Articles in Category: White Papers

Leading With Emotional Intelligence

Written by Michelle Braden, CEO Posted in White Papers

Leading With the Whole Brain

Leading With Emotional Intelligence

What sets one leader apart from another leader? Why do some leaders have an ability to motivate themselves and those around them to accomplish great things?

There are several factors that create success for a leader; however, Emotional Intelligence is being quickly rated among the top indicators. In the article "EQ vs. IQ - emotional intelligence, intelligence quotient", Cynthia L. Kemper states, “For those in leadership positions, emotional intelligence skills account for close to 90 percent of what distinguishes outstanding leaders from those judged as average.”

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Chosen Accountability

Written by Michelle Braden, CEO Posted in White Papers

“Accountability breeds response-ability.” Stephen R. Covey

I find it interesting that when we hear the word “accountability”, we tend to cringe. What is it about this word Ithat elicits such a response? If I say, “Who are you accountable to?” to an executive, more often than not I get a strange look and long pause. Many seem to want to answer, “No one.” However, that is not the politically correct answer. The truth is, we are all accountable. This accountability only increases as a leader “moves up the ladder”.

Leadership Through Community Engagement: The Ultimate Win-Win

Written by Barbara Higgins Posted in White Papers

Leadership Through Community Engagement: The Ultimate Win-Win
As we develop and strengthen the leadership in our organizations, as well as our personal leadership development, we should be sure to include time and planning for “community focus.”  More and more organizations have broadened their vision to include community service initiatives. Your career development plan should include the same goals for considering your involvement in  your community. There are many ways to explore ‘community’, both inside and outside your organization and this can become a highlight for your experience and resume. Caretaking for your community can also contribute to your overall wellness and help you to develop as a confident professional.


Let’s start with a definition of what we mean by community focus.  Wikipedia defines community a social unit of any size that shares common values.Values” elicit our energy and emotion because they are principles that we deeply believe in.  We should therefore invest our time and our support.  In our career path, we sometimes get so busy with tasks that we forget to schedule time to “give back” and revisit our values.  Finding time to serve a greater good can be easier than you think and the rewards for you can make a big difference.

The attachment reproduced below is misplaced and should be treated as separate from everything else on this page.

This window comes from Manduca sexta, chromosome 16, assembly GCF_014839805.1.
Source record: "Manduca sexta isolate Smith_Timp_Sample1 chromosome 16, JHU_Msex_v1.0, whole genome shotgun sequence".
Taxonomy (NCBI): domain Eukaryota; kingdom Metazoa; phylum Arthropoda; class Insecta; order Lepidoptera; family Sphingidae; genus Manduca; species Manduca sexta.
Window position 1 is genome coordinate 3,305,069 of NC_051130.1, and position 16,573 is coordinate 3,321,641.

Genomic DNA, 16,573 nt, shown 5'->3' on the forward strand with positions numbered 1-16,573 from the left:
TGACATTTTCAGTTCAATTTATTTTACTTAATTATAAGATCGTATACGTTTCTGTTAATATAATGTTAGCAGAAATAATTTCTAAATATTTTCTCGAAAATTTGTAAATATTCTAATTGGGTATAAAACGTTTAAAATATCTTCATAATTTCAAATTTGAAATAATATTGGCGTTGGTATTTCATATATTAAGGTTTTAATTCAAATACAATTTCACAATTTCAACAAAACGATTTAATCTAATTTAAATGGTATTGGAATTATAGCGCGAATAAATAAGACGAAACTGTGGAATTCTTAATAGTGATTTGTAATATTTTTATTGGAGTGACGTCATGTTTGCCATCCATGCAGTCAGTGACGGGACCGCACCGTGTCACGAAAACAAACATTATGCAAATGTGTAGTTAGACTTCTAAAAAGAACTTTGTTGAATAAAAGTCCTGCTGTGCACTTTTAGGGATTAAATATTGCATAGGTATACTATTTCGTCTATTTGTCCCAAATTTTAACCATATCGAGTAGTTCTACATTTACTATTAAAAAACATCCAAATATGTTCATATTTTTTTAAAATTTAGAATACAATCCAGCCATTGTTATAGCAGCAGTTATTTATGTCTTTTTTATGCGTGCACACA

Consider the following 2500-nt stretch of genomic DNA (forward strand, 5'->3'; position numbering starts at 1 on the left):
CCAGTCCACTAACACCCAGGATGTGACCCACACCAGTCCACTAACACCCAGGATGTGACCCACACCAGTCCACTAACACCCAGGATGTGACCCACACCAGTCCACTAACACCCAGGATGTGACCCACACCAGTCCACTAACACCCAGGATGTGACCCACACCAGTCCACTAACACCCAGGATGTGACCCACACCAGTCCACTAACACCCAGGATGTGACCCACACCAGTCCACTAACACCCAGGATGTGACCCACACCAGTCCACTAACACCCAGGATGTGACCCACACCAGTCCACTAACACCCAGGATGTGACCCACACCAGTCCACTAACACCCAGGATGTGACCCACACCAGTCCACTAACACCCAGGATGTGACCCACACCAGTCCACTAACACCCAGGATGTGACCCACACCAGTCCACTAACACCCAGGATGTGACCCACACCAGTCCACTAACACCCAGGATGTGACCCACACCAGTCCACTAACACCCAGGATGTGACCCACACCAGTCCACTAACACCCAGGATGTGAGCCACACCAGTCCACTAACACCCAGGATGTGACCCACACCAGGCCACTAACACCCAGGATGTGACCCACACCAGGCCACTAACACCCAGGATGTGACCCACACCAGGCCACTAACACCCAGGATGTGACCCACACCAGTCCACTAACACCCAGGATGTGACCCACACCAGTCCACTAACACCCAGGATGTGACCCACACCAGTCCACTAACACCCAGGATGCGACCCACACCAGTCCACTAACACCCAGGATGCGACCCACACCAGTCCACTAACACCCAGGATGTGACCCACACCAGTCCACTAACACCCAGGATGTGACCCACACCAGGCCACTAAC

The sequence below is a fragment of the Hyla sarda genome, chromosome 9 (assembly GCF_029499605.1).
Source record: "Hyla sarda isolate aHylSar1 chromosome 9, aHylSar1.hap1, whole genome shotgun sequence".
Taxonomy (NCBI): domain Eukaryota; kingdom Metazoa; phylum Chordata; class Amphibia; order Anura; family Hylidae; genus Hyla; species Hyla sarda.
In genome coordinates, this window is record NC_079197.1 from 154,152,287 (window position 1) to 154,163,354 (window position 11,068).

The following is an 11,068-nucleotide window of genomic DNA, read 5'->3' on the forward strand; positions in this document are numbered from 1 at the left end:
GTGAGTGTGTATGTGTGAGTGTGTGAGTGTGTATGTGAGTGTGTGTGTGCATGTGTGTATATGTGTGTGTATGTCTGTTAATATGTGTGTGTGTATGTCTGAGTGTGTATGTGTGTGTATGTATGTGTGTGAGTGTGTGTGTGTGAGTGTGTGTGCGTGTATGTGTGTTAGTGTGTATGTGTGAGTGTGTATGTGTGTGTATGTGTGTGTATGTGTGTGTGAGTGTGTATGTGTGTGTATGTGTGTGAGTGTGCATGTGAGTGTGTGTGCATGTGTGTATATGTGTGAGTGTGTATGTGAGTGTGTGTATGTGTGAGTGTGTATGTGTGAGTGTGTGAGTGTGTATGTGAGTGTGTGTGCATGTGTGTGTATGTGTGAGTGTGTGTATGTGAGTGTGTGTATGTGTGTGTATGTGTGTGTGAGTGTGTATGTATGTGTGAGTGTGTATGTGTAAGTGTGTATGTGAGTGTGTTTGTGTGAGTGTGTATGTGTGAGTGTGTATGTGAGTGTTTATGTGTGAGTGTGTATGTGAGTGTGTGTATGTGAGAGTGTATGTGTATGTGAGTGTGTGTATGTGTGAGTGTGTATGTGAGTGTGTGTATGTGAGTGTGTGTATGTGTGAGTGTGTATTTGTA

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Be A Change Champion

Written by Barbara Higgins Posted in White Papers

Your Leadership Role

Great leaders love and champion change…well, at least that’s what most business articles would have you believe. I believe that the question begs a more complex answer to provide true guidance. As managers, we can each “champion” change, what we need to explore is how to develop our personal skills and how this becomes part of our leadership journey.


So what do we mean by “championing change”? Change Champions are leaders selected and trained to manage the inevitable uncertainty that is bound to arise within your team when faced with a program of change. To consider your role, I will examine change at three core levels: Championing a Quality Culture for Change; Leading your Team through Change; and Your Role as a Change Champion.


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Using Emotional Intelligence to Build Trust in Your Leadership

Written by Michelle Braden, CEO Posted in White Papers

Trust in leadership is on the decline. What is most concerning is that trust is the basis for all positive human interaction, either in the workplace or in our personal lives. Without trust collaboration and communication deteriorates, employees are less likely to bring innovative solutions or thoughts to the table, and productivity declines. All of this eventually leads to employees who are not engaged and a workplace that becomes toxic to be in.

The first question we should ask is, "Why is trust so important in an organization"? Consider this quote from Sissela Bok, author of Lying:

Trust is a social good to be protected just as much as the air we breathe or the water we drink. When it is damaged, the community as a whole suffers; and, when it is destroyed, societies falter and collapse…Trust and integrity are precious resources, easily squandered, hard to regain.

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